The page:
w
wyenotgo
Jan 27, 2020

"The best argument in the world won't change a person's mind. The only thing that can do that is a good story."
We live in a world where almost everyone seems to have made up their minds about every topic imaginable, everyone is shouting at those who oppose their views and no one is listening. When the contentious issue of profit vs. the environment (as if it could possibly be that simple!) arises, our society has become starkly divided into two opposing camps, each convinced that the other has lost sight of reality and abandoned rational thought. So Powers has set out to tell us a good story. And he uses every bit of his exceptional skills and breadth of knowledge in doing so.
Ostensibly, the book is about trees: and about those who seek to understand, revere and protect them vs. those whose business it is to exploit them. But of course, this is a Richard Powers book so it's nowhere near that simple. Let us not mince words: This is a subversive book and Powers is hell-bent on driving home his message that the path of wanton destruction of our natural world is a march toward doom — not just for the trees but for the rest of the ecosystem and humanity along with it. Anyone who regards "tree-huggers" with disdain will hate this book; in fact no one of that persuasion is likely to bother reading it. So, with regret, I have to conclude that neither his "best argument" of scientific facts nor his "good story" is going to change anyone's mind. But that does not in any way diminish the value of what he has written.
Powers first tells eight introductory stories, introducing characters with no obvious connection to each other but he manages to connect the dots later on and achieve convergence, a skill equaled by few novelists today. And at least one of those introductory stories, that of the scientist, Patricia Westerford could easily stand alone, not just as a complete work but possibly as one of the best novelettes I've ever read. It seems improbable that a character as wonderful as Patricia was conjured out of nothing; more likely she was based on a real person who somehow touched Powers' life. And each of the other characters enriches the story arc with their presence.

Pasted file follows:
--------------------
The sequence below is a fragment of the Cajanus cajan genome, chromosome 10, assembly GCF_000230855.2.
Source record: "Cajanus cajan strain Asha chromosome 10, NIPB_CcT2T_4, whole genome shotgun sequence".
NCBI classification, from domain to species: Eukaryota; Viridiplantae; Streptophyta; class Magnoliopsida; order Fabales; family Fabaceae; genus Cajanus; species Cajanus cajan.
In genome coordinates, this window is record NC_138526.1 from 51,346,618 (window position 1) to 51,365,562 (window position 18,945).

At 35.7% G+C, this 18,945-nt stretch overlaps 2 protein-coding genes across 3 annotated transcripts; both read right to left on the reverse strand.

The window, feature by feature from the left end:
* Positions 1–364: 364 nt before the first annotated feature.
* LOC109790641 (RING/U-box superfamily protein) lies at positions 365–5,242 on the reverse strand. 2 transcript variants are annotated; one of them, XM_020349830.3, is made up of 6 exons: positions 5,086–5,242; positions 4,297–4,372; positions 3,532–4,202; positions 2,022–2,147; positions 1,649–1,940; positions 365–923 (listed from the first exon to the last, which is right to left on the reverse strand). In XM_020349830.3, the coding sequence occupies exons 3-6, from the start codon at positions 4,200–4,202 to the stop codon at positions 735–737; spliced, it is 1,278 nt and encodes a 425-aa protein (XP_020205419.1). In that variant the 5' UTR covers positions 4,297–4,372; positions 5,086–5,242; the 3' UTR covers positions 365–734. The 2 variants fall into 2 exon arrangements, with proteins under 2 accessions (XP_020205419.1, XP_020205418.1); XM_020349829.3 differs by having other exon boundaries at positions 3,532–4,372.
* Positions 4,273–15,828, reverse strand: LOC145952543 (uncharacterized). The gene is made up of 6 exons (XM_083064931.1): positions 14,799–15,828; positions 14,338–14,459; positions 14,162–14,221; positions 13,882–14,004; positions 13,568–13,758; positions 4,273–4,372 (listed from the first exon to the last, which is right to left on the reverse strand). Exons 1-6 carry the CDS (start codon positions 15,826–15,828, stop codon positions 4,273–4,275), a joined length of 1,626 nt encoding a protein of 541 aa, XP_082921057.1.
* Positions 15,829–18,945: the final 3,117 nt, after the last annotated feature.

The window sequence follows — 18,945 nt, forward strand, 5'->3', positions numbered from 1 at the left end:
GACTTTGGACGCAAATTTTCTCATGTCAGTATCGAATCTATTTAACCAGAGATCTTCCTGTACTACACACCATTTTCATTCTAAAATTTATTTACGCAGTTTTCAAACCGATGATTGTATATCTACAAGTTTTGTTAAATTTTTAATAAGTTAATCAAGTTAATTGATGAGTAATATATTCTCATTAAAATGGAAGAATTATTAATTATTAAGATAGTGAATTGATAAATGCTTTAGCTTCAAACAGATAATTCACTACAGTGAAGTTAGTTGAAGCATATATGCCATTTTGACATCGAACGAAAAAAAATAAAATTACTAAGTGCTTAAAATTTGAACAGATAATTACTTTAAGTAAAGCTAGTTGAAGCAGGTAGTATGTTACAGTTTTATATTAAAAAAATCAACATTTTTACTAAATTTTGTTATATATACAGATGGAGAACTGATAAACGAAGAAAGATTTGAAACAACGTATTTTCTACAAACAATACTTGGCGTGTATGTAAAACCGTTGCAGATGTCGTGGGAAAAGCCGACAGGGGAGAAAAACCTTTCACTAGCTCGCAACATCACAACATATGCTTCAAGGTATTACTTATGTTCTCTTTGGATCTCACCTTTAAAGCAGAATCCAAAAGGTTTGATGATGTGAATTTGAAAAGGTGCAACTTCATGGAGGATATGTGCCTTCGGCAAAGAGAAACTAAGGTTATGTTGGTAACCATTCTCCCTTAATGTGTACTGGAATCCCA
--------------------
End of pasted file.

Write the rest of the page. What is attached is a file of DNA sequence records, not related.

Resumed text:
Powers asks a lot of his reader. He stretches boundaries and asks us to just accept (or shrug off) some of his tenuous analogies
As with any good yarn, after all the scenarios have been set up and the characters and each of their dilemmas have been introduced, the action tends to speed up toward the end. And yet, at the conclusion, there is so much left unfinished. It would entirely make sense to me, after reading page 502, to go back to page 3 and carry on reading.

m
MEILEEANDERSON
Jan 23, 2020

I'm not sure I'll ever be able to look at trees the same way again. The author found a way to make trees infinitely more interesting. I recommend having a dictionary handy when you read it, readers will find numerous botany terms. There's a modern-day fairy tale flair to this work. I really enjoyed reading this story.

m
Mooseum
Dec 27, 2019

This book was enthusiastically recommended by several friends, two of them writers. And yet subjectively, the book never grabbed me.

b
Biblio784
Dec 21, 2019

One of the best books I've read in a long time. One to savor, read thoughtfully. I will definitely buy myself a copy...need to reread it...want to underline, highlight and margin-comment.

m
mikearmstrong149
Dec 05, 2019

Tuesday April 28, 2020 Conifer Book Club AND Tuesday, September 8, 2020 Evergreen Book Club

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m0mmyl00
Aug 09, 2019

Page 84 of the hardback: “...the greatest flaw of the species is its overwhelming tendency to mistake agreement for truth.”

m
m0mmyl00
Aug 09, 2019

Page 7 of the hardback: “Life is a battle between the Maker and His creation.”